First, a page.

2011-08-25 / News

‘Just Wings’ takes the street with eyes set on conquering cancer

BY MARGO SULLIVAN


Vicki Schmidt holds a photo of her great-niece Anabelle Blakely Peterson, who died of brain cancer in 2005 at age 7. Each year Schmidt assembles a team to walk in Anabelle’s honor. 
PHOTO BY MARGO SULLIVAN Vicki Schmidt holds a photo of her great-niece Anabelle Blakely Peterson, who died of brain cancer in 2005 at age 7. Each year Schmidt assembles a team to walk in Anabelle’s honor. PHOTO BY MARGO SULLIVAN Anabelle Blakeley-Peterson liked to do all the things that little girls do when she visited her great-aunt, Vicki Schmidt, in Jamestown. She combed Mackerel Cove for “the tiniest seashells” and specks of sea glass, and she chased the sea bass behind Spinnaker’s.

Her favorite explorations happened at Beavertail, but in one picture that has stayed in Schmidt’s mind, Anabelle did sit still - inside Cathryn Jamieson’s salon while she had her nails painted.

Anabelle was 4 years old going on 5 when her doctors discovered medulloblastoma, a highly malignant type of brain tumor that strikes children. She came within two months of celebrating her 8th birthday; and although she ultimately lost her personal battle against brain cancer on Aug. 26, 2005, her fight continues for Schmidt and a team of friends and relatives who will again demonstrate their love for Anabelle and other cancer victims on Sunday, Sept. 18, when they complete the 26.2-mile Boston Marathon Jimmy Fund Walk from Hopkinton, Mass., to Copley Square. It is the 23rd time that the walk has taken place.

Over the past five years, “Just Wings” – the name of Schmidt’s team – raised $60,490.91 for the Dana Farber Cancer Institute’s research. This will be her sixth walk, and she set the 2011 goal at $10,000. Every year, the team has raised between $10,000 and $14,000, and they are not quitting.

“I want to reach our $100,000 goal,” said Schmidt, who is a nurse at Newport Hospital. “I also want to walk until I can’t walk anymore.”

More than 50 people have helped raise money for “Just Wings” over the past five years, she said. So far, 16 people have signed up for this year’s installment, but it’s not too late. New members are welcome, she said. Schmidt chose this event because the registration obligates people to raise only $250, far less than other charity walks require. Walkers 12 years of old and younger have a fundraising minimum of $100.

“That’s doable for most people,” she said. She added that if they’re uncomfortable asking people to donate, they can write the check out of pocket.

Since 1989, thousands of people have participated in the Boston Marathon Jimmy Fund Walk and raised more than $73 million for cancer research, according to Meredith Habgood, the walk spokeswoman. Jamestown this year is sending Schmidt, husband Deken, son Ben, and friends Eileen Tiexiera, Joyce Hooley Bartlett and Joanne Phillips. Schmidt’s daughter Blakeley, now of Washington, D.C., also will participate.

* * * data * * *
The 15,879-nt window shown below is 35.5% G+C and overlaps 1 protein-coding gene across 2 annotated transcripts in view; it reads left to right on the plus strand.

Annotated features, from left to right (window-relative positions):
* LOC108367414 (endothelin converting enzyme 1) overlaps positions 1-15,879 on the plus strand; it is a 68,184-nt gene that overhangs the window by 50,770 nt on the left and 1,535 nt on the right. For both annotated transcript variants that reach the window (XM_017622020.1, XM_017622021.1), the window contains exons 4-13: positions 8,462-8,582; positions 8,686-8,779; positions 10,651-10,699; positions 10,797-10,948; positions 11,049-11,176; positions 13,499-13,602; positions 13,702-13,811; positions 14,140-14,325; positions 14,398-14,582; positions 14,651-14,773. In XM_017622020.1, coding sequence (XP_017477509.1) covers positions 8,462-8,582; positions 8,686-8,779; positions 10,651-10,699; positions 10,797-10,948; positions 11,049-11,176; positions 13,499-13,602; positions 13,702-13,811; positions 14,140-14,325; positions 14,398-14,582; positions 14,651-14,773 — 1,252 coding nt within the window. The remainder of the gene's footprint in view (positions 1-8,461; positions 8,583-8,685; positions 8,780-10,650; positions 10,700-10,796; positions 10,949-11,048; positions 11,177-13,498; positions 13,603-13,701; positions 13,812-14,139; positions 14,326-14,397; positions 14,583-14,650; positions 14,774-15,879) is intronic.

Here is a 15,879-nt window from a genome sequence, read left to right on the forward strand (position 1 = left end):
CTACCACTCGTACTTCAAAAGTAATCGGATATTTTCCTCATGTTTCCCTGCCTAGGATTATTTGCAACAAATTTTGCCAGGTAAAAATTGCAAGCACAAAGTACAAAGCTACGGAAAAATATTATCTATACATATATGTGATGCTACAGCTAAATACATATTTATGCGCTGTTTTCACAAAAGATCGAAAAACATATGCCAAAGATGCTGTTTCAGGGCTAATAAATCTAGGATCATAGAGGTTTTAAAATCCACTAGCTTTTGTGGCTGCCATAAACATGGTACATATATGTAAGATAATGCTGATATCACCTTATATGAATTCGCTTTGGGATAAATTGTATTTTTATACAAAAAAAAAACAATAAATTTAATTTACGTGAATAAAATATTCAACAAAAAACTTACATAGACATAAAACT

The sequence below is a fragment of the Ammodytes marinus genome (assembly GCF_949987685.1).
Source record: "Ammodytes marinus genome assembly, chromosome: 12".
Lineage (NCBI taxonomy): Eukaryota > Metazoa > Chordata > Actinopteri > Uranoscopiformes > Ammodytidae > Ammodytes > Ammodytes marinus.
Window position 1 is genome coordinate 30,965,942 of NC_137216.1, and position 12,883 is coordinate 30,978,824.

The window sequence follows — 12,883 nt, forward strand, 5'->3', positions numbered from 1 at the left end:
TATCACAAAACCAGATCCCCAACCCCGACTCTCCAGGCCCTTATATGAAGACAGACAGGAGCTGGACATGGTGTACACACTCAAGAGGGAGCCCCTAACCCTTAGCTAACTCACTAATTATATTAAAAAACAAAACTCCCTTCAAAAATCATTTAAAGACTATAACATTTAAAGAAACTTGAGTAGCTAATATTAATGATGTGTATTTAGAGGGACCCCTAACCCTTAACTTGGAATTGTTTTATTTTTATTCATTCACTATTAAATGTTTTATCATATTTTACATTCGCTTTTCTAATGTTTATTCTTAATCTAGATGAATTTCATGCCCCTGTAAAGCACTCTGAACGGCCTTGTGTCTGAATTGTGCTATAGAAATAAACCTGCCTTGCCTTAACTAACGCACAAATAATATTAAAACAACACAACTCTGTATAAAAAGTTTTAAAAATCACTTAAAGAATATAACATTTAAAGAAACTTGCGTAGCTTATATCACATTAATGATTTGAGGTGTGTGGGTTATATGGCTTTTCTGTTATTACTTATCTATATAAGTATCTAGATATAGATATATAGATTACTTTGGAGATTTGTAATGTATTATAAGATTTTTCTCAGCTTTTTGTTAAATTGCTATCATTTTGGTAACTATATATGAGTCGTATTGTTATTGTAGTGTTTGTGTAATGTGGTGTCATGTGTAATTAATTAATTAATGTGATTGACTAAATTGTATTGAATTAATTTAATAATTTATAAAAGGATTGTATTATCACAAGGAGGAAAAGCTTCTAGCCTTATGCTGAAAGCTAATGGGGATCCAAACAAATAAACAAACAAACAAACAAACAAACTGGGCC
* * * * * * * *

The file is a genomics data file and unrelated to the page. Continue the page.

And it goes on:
“Many have personal stories about why they walk and raise money,” Habgood said.

Anabelle gave the team its name, Schmidt said. In the middle of her initial brain cancer treatment at Hartford Children’s, she was allowed a visit with Santa Claus. Santa asked what she wanted – she replied, “Just wings.”

Schmidt held a picture of the child, dressed in a ballerina costume with butterfly wings made especially for her.

Anabelle remains the team’s inspiration, Schmidt said, but the team also walks for other friends and relatives.

“Everyone knows someone touched by cancer,” Schmidt said.

One team member, Hooley Bartlett, wears a T-shirt inscribed with names of people she is honoring. Some she mourns, she said, but some have beaten the disease.

“It’s a huge emotional trip,” Hooley Bartlett said.

She described the feeling of standing alongside “people who have been cured, people still in it, and people supporting their loved ones.”

“You’re immersed in it,” she said.

In past years, she has passed mile marker posters of Jimmy Fund children in treatment. “Four years later, they’ve been cured and are walking themselves,” she said.

Hooley Bartlett, a chemistry and biology teacher at Moses Brown School on Providence’s East Side, said she is encouraged by the progress in cancer treatment. She said that although many more women, for example, today survive breast cancer, too many still die.

The money for research, she said, is critical, and the Dana Farber doctors are confident and determined they will find the cure.

They aren’t being arrogant, she said. “It is just [that] we are going to do this.”

That’s the message she repeats when she asks people for donations, she said.

To join the team, donate or sponsor a specific walker, go to jimmyfund.org and click on the Boston Marathon Jimmy Fund Walk or call 866-531- 9255.

An estimated 9,000 people will compete in the walk this year with the goal of raising $7.5 million. There are four courses: the Hopkinton start, which is 26.2 miles and begins at 5:30 a.m.; the Babson College start, with a 13.1-mile half-marathon that begins at 8:30 a.m.; the Boston College start, which is five miles long and starts at 10 a.m.; and the Dana-Farber, a threemile course that starts at 1:30 p.m. and will include many patients and their families.

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